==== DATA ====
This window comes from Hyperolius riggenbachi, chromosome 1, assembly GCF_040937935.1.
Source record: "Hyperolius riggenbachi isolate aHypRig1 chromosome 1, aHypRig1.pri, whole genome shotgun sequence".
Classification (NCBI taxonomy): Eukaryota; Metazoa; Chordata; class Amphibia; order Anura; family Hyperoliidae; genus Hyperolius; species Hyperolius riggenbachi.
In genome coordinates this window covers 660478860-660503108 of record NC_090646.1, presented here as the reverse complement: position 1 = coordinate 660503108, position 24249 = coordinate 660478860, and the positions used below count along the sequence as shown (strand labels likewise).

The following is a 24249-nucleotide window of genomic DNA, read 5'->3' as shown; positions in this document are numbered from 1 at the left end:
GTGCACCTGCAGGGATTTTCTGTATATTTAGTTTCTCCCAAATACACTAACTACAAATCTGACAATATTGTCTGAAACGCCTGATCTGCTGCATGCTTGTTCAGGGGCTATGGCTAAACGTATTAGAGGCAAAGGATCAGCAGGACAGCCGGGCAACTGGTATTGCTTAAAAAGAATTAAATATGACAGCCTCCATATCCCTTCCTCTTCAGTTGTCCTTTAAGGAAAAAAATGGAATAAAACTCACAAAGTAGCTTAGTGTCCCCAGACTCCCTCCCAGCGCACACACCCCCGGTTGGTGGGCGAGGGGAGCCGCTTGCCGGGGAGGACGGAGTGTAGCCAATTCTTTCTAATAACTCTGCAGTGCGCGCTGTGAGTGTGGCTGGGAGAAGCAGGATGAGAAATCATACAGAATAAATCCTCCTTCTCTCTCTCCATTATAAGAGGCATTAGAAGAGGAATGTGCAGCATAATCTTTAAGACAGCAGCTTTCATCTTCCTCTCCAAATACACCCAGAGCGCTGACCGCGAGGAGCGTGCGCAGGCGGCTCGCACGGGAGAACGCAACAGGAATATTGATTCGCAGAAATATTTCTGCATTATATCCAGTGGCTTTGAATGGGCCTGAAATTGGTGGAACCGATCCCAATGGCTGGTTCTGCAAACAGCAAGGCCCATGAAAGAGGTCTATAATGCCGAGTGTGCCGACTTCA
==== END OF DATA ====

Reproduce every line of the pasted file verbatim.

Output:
This window comes from Hyperolius riggenbachi, chromosome 1, assembly GCF_040937935.1.
Source record: "Hyperolius riggenbachi isolate aHypRig1 chromosome 1, aHypRig1.pri, whole genome shotgun sequence".
Classification (NCBI taxonomy): Eukaryota; Metazoa; Chordata; class Amphibia; order Anura; family Hyperoliidae; genus Hyperolius; species Hyperolius riggenbachi.
In genome coordinates this window covers 660478860-660503108 of record NC_090646.1, presented here as the reverse complement: position 1 = coordinate 660503108, position 24249 = coordinate 660478860, and the positions used below count along the sequence as shown (strand labels likewise).

The following is a 24249-nucleotide window of genomic DNA, read 5'->3' as shown; positions in this document are numbered from 1 at the left end:
GTGCACCTGCAGGGATTTTCTGTATATTTAGTTTCTCCCAAATACACTAACTACAAATCTGACAATATTGTCTGAAACGCCTGATCTGCTGCATGCTTGTTCAGGGGCTATGGCTAAACGTATTAGAGGCAAAGGATCAGCAGGACAGCCGGGCAACTGGTATTGCTTAAAAAGAATTAAATATGACAGCCTCCATATCCCTTCCTCTTCAGTTGTCCTTTAAGGAAAAAAATGGAATAAAACTCACAAAGTAGCTTAGTGTCCCCAGACTCCCTCCCAGCGCACACACCCCCGGTTGGTGGGCGAGGGGAGCCGCTTGCCGGGGAGGACGGAGTGTAGCCAATTCTTTCTAATAACTCTGCAGTGCGCGCTGTGAGTGTGGCTGGGAGAAGCAGGATGAGAAATCATACAGAATAAATCCTCCTTCTCTCTCTCCATTATAAGAGGCATTAGAAGAGGAATGTGCAGCATAATCTTTAAGACAGCAGCTTTCATCTTCCTCTCCAAATACACCCAGAGCGCTGACCGCGAGGAGCGTGCGCAGGCGGCTCGCACGGGAGAACGCAACAGGAATATTGATTCGCAGAAATATTTCTGCATTATATCCAGTGGCTTTGAATGGGCCTGAAATTGGTGGAACCGATCCCAATGGCTGGTTCTGCAAACAGCAAGGCCCATGAAAGAGGTCTATAATGCCGAGTGTGCCGACTTCA